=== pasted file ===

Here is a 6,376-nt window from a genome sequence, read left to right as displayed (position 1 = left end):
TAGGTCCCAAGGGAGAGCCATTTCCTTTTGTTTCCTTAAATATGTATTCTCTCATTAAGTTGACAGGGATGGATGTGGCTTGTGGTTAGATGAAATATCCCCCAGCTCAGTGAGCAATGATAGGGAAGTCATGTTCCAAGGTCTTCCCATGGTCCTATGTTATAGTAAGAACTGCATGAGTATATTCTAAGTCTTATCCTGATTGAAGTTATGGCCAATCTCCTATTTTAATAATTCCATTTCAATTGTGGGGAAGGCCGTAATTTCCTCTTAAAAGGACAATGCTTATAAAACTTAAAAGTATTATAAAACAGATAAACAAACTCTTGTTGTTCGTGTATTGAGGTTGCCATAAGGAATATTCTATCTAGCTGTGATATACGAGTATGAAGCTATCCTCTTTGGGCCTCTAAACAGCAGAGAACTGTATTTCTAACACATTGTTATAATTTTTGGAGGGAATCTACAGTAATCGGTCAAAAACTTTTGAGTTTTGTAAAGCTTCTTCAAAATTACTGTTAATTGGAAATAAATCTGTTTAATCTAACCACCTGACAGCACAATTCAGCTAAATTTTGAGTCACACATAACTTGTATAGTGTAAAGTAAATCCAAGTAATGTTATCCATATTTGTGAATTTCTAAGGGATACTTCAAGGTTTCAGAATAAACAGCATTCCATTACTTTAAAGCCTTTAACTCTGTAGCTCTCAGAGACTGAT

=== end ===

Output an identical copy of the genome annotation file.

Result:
Here is a 6,376-nt window from a genome sequence, read left to right as displayed (position 1 = left end):
TAGGTCCCAAGGGAGAGCCATTTCCTTTTGTTTCCTTAAATATGTATTCTCTCATTAAGTTGACAGGGATGGATGTGGCTTGTGGTTAGATGAAATATCCCCCAGCTCAGTGAGCAATGATAGGGAAGTCATGTTCCAAGGTCTTCCCATGGTCCTATGTTATAGTAAGAACTGCATGAGTATATTCTAAGTCTTATCCTGATTGAAGTTATGGCCAATCTCCTATTTTAATAATTCCATTTCAATTGTGGGGAAGGCCGTAATTTCCTCTTAAAAGGACAATGCTTATAAAACTTAAAAGTATTATAAAACAGATAAACAAACTCTTGTTGTTCGTGTATTGAGGTTGCCATAAGGAATATTCTATCTAGCTGTGATATACGAGTATGAAGCTATCCTCTTTGGGCCTCTAAACAGCAGAGAACTGTATTTCTAACACATTGTTATAATTTTTGGAGGGAATCTACAGTAATCGGTCAAAAACTTTTGAGTTTTGTAAAGCTTCTTCAAAATTACTGTTAATTGGAAATAAATCTGTTTAATCTAACCACCTGACAGCACAATTCAGCTAAATTTTGAGTCACACATAACTTGTATAGTGTAAAGTAAATCCAAGTAATGTTATCCATATTTGTGAATTTCTAAGGGATACTTCAAGGTTTCAGAATAAACAGCATTCCATTACTTTAAAGCCTTTAACTCTGTAGCTCTCAGAGACTGAT